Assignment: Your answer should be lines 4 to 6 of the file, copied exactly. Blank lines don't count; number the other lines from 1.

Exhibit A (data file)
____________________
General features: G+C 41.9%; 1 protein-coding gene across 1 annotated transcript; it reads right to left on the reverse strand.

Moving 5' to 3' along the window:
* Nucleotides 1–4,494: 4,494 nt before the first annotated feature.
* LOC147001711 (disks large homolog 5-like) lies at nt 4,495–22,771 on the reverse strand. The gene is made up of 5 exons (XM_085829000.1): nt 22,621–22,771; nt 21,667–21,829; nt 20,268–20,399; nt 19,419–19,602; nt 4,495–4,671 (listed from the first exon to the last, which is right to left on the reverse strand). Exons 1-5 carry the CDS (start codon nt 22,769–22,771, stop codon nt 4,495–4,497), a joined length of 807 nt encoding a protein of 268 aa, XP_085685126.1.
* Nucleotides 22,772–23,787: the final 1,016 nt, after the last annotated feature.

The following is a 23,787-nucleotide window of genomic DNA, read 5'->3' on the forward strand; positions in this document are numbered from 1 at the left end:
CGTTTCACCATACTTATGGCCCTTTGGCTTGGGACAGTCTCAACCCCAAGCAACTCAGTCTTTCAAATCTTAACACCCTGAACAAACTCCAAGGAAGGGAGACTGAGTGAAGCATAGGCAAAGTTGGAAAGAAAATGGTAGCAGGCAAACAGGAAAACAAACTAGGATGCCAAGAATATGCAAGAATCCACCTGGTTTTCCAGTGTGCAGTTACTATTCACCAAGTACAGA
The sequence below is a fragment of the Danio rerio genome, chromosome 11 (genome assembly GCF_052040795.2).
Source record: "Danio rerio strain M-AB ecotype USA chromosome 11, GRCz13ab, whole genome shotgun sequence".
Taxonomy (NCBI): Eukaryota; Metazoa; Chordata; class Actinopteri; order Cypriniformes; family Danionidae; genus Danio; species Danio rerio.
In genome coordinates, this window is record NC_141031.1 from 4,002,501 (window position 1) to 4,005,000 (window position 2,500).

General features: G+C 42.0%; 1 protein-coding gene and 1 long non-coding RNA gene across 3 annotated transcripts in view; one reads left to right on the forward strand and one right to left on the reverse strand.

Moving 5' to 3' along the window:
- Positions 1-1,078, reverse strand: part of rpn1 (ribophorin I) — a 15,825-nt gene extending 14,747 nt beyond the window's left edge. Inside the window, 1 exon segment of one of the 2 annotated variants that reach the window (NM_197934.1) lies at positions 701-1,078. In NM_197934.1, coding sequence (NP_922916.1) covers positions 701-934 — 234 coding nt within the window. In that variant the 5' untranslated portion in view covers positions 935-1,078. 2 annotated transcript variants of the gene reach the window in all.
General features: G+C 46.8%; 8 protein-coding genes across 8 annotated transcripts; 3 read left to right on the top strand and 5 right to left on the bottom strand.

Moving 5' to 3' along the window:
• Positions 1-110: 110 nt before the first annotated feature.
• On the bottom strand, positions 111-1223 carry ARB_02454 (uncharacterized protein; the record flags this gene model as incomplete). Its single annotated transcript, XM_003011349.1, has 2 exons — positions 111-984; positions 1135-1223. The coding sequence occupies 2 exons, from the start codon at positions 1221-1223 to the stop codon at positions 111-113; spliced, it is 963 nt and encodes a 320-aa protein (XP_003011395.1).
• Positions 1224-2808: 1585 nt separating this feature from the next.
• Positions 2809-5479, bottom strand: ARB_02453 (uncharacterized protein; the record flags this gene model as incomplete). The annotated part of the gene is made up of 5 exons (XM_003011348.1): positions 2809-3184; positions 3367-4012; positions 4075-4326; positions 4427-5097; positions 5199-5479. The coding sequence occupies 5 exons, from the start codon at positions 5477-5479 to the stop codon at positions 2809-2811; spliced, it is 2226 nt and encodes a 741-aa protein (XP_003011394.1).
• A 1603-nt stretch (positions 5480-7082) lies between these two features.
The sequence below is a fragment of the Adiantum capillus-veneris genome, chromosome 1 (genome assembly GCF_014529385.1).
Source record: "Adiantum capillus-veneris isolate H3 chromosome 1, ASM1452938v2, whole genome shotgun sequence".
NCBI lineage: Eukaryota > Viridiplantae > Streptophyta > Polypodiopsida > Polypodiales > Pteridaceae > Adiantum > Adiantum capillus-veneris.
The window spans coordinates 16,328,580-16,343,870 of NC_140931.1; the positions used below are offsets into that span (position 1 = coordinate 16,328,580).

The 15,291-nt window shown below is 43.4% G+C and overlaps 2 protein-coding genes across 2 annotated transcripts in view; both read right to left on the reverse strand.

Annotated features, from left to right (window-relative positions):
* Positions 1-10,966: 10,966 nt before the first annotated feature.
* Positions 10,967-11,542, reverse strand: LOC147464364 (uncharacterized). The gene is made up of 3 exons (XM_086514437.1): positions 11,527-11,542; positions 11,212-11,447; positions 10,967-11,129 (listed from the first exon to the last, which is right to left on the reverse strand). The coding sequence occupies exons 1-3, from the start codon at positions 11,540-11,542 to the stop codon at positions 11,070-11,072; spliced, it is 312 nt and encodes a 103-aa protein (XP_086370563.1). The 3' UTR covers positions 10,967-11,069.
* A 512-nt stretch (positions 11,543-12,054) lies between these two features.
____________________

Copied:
* LOC147001711 (disks large homolog 5-like) lies at nt 4,495–22,771 on the reverse strand. The gene is made up of 5 exons (XM_085829000.1): nt 22,621–22,771; nt 21,667–21,829; nt 20,268–20,399; nt 19,419–19,602; nt 4,495–4,671 (listed from the first exon to the last, which is right to left on the reverse strand). Exons 1-5 carry the CDS (start codon nt 22,769–22,771, stop codon nt 4,495–4,497), a joined length of 807 nt encoding a protein of 268 aa, XP_085685126.1.
* Nucleotides 22,772–23,787: the final 1,016 nt, after the last annotated feature.

The following is a 23,787-nucleotide window of genomic DNA, read 5'->3' on the forward strand; positions in this document are numbered from 1 at the left end: